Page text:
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Who will play on Boxing Day?

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Haroon_Lorgat_South_Africa_CricketCricket South Africa (CSA) CEO Haroon Lorgat has hinted that despite India having deferred their tour of the Rainbow Nation to January, the traditional Boxing Day Test, beginning on 26th December, will be part of the international calendar this season. Lorgat feels there is no reason why that the fixture, which has alternated between Port Elizabeth and Durban in the last four years, cannot be maintained in the form of a one-off Test match. 

“One way or another, we will be playing a Boxing Day Test this year,” Lorgat said last week.   His statement has given rise to speculation as to who might be South Africa’s opponents for the festive contest. India’s home series against Sri Lanka finishes on 24th December, which means that the Freedom Trophy, slated to be a four-Test affair, can begin no earlier than the first week of January with the New Year’s Test in Cape Town.

 

Australia and New Zealand will be involved in Boxing Day contests of their own; the former against England in the marquee Ashes clash at Melbourne and the latter in an ODI against the West Indies at Christchurch. Bangladesh’s tour of South Africa will be complete by the end of October. This leaves us with Pakistan, Zimbabwe, Ireland and Afghanistan as the prospects to feature in South Africa’s Boxing Day Test this year.

 

Pakistan last played Test cricket in South Africa in 2012-13, when they were whitewashed 3-0, and are scheduled to play their next full series there in 2018-19. Unless they shoehorn a last-minute assignment during that period, they remain a viable invitee for CSA to consider, what with the sizeable Pakistani population in Durban. Incidentally, Durban was also the scene of Pakistan’s maiden Test win in South Africa – a 29-run success in 1997-98.

Zimbabwe have not played in whites in their neighbouring country since 2004-05, when they were walloped inside three days in each of the two Test matches. They did host South Africa for a one-off Test at Bulawayo in 2014 though, performing reasonably well in a nine-wicket defeat. While not a big-ticket attraction like Pakistan, Zimbabwe can make for an ideal opposition for the Boxing Day Test, keeping in mind the proximity between the two nations.

If either of Ireland and Afghanistan, both newly promoted to the Test table, are invited for the Boxing Day Test, it might well be their inaugural Test match. Deservedly elevated to the top tier of international cricket two months ago, both Ireland and Afghanistan, in all probability, will be free of their commitments in the Intercontinental Cup, which is nearing its denouement, making them available in the last week of December. 

 

It would indeed be a momentous occasion should CSA decide on having Ireland or Afghanistan as South Africa’s Boxing Day opponents. Test cricket has been in dire need of novelty, and the inclusion of these two teams, who have repeatedly proved their worth over the last decade, provides an excellent opportunity for the game to spread its wings and popularise the charms of the game’s oldest form.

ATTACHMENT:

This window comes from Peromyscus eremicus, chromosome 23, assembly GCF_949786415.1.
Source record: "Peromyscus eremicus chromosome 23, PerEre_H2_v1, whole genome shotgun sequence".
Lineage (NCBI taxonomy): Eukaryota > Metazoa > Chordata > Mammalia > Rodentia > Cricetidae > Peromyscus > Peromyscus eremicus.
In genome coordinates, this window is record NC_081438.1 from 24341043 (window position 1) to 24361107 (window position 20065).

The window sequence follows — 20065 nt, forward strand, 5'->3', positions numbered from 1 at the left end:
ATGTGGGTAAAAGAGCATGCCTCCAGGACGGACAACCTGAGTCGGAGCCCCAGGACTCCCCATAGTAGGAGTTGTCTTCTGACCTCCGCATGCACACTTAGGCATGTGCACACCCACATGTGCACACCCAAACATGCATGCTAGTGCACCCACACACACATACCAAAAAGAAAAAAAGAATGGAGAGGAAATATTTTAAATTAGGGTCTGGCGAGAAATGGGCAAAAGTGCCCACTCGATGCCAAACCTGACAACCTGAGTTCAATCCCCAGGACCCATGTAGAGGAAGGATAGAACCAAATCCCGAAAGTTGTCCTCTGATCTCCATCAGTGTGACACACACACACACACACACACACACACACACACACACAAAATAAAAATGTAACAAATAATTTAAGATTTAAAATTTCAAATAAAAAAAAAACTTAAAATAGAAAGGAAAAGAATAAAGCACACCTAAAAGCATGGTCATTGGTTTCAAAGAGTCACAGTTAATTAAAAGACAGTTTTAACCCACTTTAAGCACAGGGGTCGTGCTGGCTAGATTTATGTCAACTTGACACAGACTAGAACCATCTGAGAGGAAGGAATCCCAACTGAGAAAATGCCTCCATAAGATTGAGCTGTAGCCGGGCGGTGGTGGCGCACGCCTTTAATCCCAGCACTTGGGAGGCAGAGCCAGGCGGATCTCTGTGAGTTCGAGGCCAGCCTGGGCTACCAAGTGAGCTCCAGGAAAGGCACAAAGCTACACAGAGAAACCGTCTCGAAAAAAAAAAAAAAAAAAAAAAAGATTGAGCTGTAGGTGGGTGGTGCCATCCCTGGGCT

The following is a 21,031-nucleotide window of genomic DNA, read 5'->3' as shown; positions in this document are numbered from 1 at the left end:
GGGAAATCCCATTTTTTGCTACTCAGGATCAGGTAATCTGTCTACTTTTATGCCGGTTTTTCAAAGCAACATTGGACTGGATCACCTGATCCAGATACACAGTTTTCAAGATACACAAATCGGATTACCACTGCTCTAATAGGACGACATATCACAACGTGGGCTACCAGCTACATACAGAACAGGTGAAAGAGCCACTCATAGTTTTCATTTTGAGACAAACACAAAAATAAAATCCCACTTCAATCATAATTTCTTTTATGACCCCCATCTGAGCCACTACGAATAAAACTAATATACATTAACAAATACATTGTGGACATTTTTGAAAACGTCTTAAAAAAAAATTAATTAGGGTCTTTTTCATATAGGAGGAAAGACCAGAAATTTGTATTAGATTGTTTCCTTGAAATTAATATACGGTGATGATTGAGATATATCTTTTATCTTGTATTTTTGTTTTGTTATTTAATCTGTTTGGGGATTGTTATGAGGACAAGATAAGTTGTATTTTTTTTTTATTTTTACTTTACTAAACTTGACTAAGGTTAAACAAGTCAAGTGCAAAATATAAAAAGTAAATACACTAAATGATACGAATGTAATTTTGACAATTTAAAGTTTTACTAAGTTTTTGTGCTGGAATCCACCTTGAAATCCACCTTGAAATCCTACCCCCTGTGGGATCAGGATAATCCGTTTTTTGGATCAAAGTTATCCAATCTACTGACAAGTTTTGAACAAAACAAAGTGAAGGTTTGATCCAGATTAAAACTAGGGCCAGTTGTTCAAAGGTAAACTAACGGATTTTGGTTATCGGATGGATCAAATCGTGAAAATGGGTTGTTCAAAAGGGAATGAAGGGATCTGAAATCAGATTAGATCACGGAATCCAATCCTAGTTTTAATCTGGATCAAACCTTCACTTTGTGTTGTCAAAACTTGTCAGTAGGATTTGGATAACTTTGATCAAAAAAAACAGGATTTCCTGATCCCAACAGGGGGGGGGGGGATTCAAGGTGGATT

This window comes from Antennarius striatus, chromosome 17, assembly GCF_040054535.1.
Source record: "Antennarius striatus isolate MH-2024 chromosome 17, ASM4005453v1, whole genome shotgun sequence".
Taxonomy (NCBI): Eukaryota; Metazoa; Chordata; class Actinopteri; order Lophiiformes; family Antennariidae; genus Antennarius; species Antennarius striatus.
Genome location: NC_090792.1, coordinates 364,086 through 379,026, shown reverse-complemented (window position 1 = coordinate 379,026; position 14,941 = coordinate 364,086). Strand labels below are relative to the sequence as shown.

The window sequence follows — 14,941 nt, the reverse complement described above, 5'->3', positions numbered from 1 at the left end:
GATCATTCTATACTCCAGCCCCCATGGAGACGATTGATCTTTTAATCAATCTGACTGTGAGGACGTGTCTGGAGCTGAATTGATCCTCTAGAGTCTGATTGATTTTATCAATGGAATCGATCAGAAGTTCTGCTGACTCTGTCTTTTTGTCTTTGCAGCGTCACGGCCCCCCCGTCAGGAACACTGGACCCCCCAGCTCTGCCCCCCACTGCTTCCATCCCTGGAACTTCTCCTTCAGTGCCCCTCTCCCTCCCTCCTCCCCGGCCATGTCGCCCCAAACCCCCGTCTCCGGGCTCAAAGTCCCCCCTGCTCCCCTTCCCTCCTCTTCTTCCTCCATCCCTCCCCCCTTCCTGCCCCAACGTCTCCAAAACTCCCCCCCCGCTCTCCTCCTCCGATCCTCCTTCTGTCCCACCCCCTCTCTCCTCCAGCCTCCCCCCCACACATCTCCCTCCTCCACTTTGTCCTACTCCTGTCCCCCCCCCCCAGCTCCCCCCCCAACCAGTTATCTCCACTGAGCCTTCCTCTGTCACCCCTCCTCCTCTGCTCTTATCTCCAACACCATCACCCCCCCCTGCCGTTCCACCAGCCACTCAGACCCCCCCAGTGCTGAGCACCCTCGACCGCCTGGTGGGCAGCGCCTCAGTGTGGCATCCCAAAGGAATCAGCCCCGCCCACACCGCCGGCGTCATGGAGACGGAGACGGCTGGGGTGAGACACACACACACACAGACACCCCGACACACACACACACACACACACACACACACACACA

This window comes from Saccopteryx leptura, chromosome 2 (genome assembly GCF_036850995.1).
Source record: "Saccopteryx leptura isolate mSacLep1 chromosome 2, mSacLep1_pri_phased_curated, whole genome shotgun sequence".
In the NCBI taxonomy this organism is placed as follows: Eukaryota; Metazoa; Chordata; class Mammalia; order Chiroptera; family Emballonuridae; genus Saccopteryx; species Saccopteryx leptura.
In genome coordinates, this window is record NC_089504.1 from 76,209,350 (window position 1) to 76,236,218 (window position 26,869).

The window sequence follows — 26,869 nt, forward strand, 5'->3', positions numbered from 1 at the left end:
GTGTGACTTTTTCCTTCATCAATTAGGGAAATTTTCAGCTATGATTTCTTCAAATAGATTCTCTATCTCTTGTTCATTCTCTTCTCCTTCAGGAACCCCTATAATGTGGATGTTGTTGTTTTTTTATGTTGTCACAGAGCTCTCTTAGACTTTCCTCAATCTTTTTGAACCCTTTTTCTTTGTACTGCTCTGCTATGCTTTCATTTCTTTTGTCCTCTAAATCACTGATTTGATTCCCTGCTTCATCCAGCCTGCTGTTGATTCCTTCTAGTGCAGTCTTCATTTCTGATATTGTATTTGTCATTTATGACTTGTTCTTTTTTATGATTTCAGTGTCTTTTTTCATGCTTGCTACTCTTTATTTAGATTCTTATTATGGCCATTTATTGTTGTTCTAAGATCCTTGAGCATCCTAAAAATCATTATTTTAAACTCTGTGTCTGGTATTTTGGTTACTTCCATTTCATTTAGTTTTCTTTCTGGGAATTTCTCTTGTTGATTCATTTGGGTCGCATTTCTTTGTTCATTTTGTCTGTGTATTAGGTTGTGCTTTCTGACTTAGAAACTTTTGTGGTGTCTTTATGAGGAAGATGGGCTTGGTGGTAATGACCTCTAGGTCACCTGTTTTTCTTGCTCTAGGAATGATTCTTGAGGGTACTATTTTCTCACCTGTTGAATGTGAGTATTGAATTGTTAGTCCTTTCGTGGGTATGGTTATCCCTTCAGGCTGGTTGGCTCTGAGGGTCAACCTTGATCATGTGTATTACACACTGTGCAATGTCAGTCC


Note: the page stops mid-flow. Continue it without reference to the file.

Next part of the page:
Of late, Ireland and Afghanistan have both had exposure of playing in South Africa. While Ireland played one-day internationals against the hosts and Australia last September, Afghanistan’s ‘A’ team took part in a recently-concluded tri-series along with South Africa ‘A’ and India ‘A’. Though they could not find success, the experience holds them in good stead in the likelihood of a dream Boxing Day debut.     

The proposed ICC Test Championship is structured to consist of nine teams, which means that Zimbabwe, Ireland and Afghanistan will, by and large, be expected to play among themselves, save for the odd game against a top-nine side. A Boxing Day invitation from CSA to either of these sides can set a positive precedent in this respect. The only way these teams can hope to move up the ladder is by playing stronger opposition on a regular basis.

However, CSA would do well to serve a notice well in advance if they wish to have one of the new members of the Test club for the Boxing Day Test. Playing the Proteas on their own turf could be an intimidating proposition for a greenhorn outfit yet to make their bow in Test cricket, and it would only be wise to give them a substantial period of time to prepare for a challenging initiation into the most revered format of the game.

It is laudable that CSA have overlooked the financial aspect of India’s postponed arrival and are strongly considering having the Boxing Day Test this year, instead of squeezing a limited-overs international or a domestic T20 festival on the public holiday. Here’s hoping that one of Ireland or Afghanistan makes it to Durban for their Test debut. It would be a fitting end to a year that saw the fulfillment of their long-cherished desire to attain full membership and Test status. 

 

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Rustom Deboo is a cricket blogger and freelance writer from Mumbai. He is an ardent devotee of Test...

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